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Empire of scholarsUniversities, networks and the British academic world, 1850-1939$
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Tamson Pietsch

Print publication date: 2013

Print ISBN-13: 9780719085024

Published to Manchester Scholarship Online: September 2013

DOI: 10.7228/manchester/9780719085024.001.0001

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Alternative ties: national and international forces

Alternative ties: national and international forces

Chapter:
(p.171) Chapter Eight Alternative ties: national and international forces
Source:
Empire of scholars
Author(s):

Tamson Pietsch

Publisher:
Manchester University Press
DOI:10.7228/manchester/9780719085024.003.0009

This chapter examines some of the forces that, in the interwar period, worked to erode the networks on which the British academic world depended. It suggests that national and international forces appropriated and repurposed the various mechanisms that since the 1880s had deterritorialized aspects of settler universities. American philanthropy provided scholarships and travel grants to the United States; anticolonial activists undermined euro-centric knowledge assumptions; refugee scholars disrupted appointment practices; while a post-war Dominion nationalism localized academic orientations. These new ties and supplementary connections eroded the density and reach of the networks on which the British academic world had been based, creating patterns of academic territoriality that linked universities to their national contexts while at the same time internationalizing their engagement with their fellows abroad.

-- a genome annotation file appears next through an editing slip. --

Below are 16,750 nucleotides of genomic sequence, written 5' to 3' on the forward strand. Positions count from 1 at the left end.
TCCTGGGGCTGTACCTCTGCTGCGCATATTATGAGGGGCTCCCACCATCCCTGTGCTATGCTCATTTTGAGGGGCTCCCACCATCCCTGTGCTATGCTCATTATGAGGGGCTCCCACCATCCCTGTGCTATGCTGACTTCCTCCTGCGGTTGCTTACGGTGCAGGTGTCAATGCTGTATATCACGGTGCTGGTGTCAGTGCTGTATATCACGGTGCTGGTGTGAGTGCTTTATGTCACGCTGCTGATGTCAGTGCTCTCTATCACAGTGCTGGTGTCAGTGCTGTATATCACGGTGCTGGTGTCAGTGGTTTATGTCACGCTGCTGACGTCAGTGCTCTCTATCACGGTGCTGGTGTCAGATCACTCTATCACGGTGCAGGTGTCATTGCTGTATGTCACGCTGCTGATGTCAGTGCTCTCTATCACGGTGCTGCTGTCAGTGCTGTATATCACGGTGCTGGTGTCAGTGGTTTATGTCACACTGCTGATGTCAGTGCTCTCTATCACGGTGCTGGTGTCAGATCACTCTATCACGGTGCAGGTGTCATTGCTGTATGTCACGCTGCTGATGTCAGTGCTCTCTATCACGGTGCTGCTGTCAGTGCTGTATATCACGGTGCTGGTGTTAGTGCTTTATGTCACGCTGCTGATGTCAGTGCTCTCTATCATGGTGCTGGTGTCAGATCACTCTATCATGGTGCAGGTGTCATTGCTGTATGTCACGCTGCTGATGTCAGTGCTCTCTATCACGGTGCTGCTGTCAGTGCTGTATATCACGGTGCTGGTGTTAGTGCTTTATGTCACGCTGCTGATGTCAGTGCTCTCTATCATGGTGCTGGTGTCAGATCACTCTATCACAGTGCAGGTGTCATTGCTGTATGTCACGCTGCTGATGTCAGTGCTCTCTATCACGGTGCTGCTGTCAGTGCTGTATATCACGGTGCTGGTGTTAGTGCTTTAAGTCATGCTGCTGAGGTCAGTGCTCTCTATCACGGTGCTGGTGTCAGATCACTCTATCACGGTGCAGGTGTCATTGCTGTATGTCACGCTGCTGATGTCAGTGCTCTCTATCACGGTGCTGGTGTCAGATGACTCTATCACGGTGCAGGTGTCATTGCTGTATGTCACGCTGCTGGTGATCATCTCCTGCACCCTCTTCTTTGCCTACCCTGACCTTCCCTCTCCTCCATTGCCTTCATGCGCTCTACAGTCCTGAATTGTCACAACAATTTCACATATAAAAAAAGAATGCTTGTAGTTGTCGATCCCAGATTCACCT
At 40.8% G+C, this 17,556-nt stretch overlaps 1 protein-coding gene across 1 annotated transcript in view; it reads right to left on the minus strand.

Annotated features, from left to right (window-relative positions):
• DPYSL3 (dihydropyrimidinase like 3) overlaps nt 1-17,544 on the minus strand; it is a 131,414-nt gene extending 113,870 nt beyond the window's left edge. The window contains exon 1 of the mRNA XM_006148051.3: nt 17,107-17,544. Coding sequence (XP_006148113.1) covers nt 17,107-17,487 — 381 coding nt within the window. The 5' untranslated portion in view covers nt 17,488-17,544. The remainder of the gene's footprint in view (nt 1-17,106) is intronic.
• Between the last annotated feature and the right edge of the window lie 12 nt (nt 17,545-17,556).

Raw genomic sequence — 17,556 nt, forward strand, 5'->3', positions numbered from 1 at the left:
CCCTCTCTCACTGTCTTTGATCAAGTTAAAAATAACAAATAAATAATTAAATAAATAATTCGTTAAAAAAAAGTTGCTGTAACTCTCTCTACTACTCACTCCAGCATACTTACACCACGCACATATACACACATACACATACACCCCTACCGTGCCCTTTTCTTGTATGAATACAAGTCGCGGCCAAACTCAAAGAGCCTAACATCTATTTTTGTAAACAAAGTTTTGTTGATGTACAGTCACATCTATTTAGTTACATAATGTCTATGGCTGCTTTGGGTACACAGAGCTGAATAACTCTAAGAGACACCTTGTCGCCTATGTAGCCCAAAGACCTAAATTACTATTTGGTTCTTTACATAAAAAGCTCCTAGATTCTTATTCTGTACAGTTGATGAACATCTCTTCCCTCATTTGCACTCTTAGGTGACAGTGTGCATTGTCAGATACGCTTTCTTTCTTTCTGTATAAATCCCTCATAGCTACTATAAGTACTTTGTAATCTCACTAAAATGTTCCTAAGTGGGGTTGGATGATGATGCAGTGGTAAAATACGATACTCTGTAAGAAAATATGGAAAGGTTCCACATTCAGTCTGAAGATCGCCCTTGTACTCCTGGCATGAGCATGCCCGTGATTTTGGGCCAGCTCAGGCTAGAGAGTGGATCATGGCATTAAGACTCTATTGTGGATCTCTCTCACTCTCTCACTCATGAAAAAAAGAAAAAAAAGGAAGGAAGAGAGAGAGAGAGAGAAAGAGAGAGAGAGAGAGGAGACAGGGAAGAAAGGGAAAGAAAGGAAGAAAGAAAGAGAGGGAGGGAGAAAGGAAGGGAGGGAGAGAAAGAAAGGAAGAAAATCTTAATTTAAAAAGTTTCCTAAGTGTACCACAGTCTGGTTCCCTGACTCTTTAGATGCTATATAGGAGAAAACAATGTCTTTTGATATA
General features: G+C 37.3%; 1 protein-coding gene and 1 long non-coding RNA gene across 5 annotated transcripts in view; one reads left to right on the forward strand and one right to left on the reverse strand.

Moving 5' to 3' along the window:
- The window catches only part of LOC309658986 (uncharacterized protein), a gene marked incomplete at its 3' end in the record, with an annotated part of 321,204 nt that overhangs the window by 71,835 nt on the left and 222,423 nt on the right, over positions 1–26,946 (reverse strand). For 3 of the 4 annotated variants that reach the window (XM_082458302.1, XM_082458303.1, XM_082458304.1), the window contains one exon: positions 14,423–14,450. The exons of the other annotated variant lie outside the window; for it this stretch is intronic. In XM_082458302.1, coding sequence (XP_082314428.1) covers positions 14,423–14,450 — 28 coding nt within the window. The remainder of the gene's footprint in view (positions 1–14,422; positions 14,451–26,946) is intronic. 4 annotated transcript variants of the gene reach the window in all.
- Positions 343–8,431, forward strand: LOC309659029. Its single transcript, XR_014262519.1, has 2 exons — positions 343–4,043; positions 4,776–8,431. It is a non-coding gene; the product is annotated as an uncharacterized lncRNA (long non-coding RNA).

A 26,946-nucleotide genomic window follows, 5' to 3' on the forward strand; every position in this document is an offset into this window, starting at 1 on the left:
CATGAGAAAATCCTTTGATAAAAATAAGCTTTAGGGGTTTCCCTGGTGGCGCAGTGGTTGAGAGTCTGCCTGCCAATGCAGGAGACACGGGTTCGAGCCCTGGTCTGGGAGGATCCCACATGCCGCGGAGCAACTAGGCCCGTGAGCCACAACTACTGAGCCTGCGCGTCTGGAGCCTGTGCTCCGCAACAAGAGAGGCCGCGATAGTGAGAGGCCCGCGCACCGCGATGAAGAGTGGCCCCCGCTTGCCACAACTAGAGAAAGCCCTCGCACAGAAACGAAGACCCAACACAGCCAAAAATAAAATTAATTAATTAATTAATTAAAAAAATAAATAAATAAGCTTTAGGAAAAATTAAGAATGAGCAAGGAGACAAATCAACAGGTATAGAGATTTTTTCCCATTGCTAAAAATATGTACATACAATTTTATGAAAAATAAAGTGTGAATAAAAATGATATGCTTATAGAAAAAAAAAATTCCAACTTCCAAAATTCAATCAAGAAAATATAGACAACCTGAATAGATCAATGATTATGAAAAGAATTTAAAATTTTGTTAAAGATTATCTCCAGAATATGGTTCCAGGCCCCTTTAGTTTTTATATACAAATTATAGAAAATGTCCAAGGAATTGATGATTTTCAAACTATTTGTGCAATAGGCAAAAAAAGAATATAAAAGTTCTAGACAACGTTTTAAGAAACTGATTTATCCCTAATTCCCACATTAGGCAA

Keywords:   Philanthropy, Carnegie, Rockefeller, Americanization, Internationalism, Refugee scholars, Anti-colonial, knowledge, Nationalism, World War Two

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